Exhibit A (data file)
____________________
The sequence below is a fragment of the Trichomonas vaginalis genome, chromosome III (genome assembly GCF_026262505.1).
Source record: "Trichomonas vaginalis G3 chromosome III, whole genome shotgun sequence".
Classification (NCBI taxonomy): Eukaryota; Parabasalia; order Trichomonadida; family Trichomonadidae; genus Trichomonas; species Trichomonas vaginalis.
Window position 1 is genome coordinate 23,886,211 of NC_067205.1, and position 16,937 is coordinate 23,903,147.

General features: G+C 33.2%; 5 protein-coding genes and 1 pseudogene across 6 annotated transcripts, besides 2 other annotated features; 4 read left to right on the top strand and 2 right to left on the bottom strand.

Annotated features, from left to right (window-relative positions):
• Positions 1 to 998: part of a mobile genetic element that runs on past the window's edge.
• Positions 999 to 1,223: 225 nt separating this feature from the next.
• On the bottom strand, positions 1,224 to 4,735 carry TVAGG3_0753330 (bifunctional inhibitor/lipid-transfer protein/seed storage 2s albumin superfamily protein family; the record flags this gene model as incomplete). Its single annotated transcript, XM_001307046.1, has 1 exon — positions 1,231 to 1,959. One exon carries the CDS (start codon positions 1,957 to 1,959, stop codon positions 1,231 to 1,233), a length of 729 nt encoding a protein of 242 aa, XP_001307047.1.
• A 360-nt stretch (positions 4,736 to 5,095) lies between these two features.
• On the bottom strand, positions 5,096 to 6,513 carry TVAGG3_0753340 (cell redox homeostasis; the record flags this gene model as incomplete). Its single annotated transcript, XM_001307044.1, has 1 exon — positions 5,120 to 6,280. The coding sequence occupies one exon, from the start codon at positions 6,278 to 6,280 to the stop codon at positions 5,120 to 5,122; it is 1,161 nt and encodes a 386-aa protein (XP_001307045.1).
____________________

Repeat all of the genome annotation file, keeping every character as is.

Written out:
The sequence below is a fragment of the Trichomonas vaginalis genome, chromosome III (genome assembly GCF_026262505.1).
Source record: "Trichomonas vaginalis G3 chromosome III, whole genome shotgun sequence".
Classification (NCBI taxonomy): Eukaryota; Parabasalia; order Trichomonadida; family Trichomonadidae; genus Trichomonas; species Trichomonas vaginalis.
Window position 1 is genome coordinate 23,886,211 of NC_067205.1, and position 16,937 is coordinate 23,903,147.

General features: G+C 33.2%; 5 protein-coding genes and 1 pseudogene across 6 annotated transcripts, besides 2 other annotated features; 4 read left to right on the top strand and 2 right to left on the bottom strand.

Annotated features, from left to right (window-relative positions):
• Positions 1 to 998: part of a mobile genetic element that runs on past the window's edge.
• Positions 999 to 1,223: 225 nt separating this feature from the next.
• On the bottom strand, positions 1,224 to 4,735 carry TVAGG3_0753330 (bifunctional inhibitor/lipid-transfer protein/seed storage 2s albumin superfamily protein family; the record flags this gene model as incomplete). Its single annotated transcript, XM_001307046.1, has 1 exon — positions 1,231 to 1,959. One exon carries the CDS (start codon positions 1,957 to 1,959, stop codon positions 1,231 to 1,233), a length of 729 nt encoding a protein of 242 aa, XP_001307047.1.
• A 360-nt stretch (positions 4,736 to 5,095) lies between these two features.
• On the bottom strand, positions 5,096 to 6,513 carry TVAGG3_0753340 (cell redox homeostasis; the record flags this gene model as incomplete). Its single annotated transcript, XM_001307044.1, has 1 exon — positions 5,120 to 6,280. The coding sequence occupies one exon, from the start codon at positions 6,278 to 6,280 to the stop codon at positions 5,120 to 5,122; it is 1,161 nt and encodes a 386-aa protein (XP_001307045.1).